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Anti-apartheid icon is frail but "in no danger," says Mandela Foundation.
Mthembu also appealed to the media “to refrain from making unfounded and unwarranted speculation in relation to Madiba’s health” and to give his family and the hospital privacy.
“We call on all South Africans to remain calm regarding the hospitalization of Madiba and not press any panic buttons, as there is no reason for that whatsoever. We, again, wish to inform all South Africans that if there is any change in the hospitalization of Madiba, including his discharge from hospital, they will be communicated to,” Mthembu said.
Mandela, the first black president of South Africa and one of the world's most revered statesmen, lives in Johannesburg.
He spent 27 years in prison after being arrested for plotting an armed struggle against the apartheid government. His release in 1990 paved the way for the end of white rule and he became president in 1994. He stepped down after one term in power in 1999.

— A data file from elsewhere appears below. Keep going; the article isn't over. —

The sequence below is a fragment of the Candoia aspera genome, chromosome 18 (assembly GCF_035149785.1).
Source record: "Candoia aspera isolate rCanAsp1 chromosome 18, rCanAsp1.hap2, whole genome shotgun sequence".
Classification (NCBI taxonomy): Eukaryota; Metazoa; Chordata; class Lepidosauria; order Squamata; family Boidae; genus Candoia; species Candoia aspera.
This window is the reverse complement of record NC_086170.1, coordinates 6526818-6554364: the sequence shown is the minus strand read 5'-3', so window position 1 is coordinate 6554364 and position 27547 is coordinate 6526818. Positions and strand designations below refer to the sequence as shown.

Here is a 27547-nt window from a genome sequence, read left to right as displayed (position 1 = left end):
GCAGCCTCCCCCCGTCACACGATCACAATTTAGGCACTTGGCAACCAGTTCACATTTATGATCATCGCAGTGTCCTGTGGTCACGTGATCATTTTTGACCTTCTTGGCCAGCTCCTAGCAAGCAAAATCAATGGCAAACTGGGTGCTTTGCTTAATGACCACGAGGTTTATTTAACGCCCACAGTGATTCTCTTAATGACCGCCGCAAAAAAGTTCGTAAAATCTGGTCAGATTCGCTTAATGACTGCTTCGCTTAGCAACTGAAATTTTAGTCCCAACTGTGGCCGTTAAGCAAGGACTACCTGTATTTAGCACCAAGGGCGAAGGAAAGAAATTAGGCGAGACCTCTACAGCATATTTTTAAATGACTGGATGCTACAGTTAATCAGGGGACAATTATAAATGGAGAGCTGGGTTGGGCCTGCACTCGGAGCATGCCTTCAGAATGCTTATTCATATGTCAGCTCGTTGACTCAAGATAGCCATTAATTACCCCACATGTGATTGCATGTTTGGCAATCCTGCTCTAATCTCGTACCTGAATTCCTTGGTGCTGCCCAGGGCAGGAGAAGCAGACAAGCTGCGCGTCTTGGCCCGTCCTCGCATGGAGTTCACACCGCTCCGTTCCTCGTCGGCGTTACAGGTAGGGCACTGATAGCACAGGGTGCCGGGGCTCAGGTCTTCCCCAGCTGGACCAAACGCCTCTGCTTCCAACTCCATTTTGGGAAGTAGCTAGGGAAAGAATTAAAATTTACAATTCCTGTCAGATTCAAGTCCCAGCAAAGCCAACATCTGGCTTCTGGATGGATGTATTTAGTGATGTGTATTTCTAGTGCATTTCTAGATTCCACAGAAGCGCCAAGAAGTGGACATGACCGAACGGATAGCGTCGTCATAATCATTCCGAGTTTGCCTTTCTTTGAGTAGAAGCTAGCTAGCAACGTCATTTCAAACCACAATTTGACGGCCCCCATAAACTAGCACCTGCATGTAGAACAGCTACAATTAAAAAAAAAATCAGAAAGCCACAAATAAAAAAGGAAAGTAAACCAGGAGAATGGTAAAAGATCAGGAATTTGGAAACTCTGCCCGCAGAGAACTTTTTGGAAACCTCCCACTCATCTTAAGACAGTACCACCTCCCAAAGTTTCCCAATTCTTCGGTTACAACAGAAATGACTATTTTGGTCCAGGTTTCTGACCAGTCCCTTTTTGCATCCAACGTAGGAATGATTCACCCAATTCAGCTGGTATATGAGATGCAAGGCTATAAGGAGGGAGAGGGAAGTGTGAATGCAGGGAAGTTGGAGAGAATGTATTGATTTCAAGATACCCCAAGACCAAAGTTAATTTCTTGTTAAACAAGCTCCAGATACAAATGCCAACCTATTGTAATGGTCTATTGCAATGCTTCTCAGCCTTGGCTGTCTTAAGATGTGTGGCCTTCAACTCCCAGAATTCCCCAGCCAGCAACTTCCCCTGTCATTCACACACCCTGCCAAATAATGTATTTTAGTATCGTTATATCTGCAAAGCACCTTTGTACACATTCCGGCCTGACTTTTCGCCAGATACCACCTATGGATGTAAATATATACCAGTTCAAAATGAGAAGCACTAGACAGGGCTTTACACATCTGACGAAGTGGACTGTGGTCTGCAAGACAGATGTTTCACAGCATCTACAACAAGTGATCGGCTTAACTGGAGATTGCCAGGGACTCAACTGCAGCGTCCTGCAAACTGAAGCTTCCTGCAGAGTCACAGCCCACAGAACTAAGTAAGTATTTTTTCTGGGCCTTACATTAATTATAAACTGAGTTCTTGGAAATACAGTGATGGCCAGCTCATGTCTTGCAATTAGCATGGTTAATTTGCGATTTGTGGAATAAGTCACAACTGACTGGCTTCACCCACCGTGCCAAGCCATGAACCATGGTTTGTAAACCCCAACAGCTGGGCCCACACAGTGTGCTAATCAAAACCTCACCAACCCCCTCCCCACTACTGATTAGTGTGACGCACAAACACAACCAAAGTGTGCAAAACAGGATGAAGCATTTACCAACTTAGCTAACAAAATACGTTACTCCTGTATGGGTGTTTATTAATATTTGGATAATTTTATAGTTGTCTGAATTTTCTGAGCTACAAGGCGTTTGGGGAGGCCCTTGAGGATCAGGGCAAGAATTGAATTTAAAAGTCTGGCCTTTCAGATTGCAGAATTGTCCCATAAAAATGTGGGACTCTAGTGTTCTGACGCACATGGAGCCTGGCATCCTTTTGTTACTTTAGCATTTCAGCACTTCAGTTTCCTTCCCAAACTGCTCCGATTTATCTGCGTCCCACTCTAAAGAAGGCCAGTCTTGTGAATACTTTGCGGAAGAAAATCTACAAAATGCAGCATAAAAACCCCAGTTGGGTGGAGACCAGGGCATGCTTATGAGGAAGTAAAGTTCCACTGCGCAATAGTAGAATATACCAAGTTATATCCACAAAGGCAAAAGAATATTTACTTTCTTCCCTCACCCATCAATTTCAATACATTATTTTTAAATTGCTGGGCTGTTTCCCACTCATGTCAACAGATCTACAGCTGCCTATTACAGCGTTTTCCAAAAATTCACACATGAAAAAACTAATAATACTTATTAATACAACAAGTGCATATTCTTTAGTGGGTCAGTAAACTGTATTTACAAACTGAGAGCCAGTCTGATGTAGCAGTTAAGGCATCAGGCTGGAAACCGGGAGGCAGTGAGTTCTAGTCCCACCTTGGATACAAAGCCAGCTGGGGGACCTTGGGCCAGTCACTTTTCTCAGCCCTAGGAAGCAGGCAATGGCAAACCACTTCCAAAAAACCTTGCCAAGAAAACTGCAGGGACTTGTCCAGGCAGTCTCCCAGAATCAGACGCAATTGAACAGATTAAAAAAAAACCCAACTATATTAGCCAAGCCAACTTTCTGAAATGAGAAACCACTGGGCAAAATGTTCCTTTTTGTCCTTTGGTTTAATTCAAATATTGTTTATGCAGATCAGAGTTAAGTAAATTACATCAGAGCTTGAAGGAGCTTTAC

South Africa’s President Jacob Zuma won’t be returning from the World Economic Forum in Davos, his spokesman told SAPA yesterday.
The Nobel Peace Prize winner was last seen in public at the soccer World Cup Final in July last year, when he was briefly driven around the field on the back of a golf cart.
Close family members, including his wife Graca Machel, and several grandchildren and great-grandchildren, visited him during the course of Wednesday afternoon, prompting speculation that his condition was worse than initially reported.
Archbishop Desmond Tutu sparked intense debate earlier Wednesday about Mandela's health after he replied to questions from reporters in Cape Town. "I saw him last week," Archbishop Tutu told SAPA. "He was all right — I mean, he's 92, man, you know? And he's frail."
Editor's note: Mandela's Village, GlobalPost's series about Nelson Mandela's home village, describes South Africa's past and points the way toward its future. Where tradition vies with modern leadership. Where Mandela was no saint. Where rural poverty persists. Where Mandela’s legacy inspires future leaders.
|Rural poverty||Road from Qunu|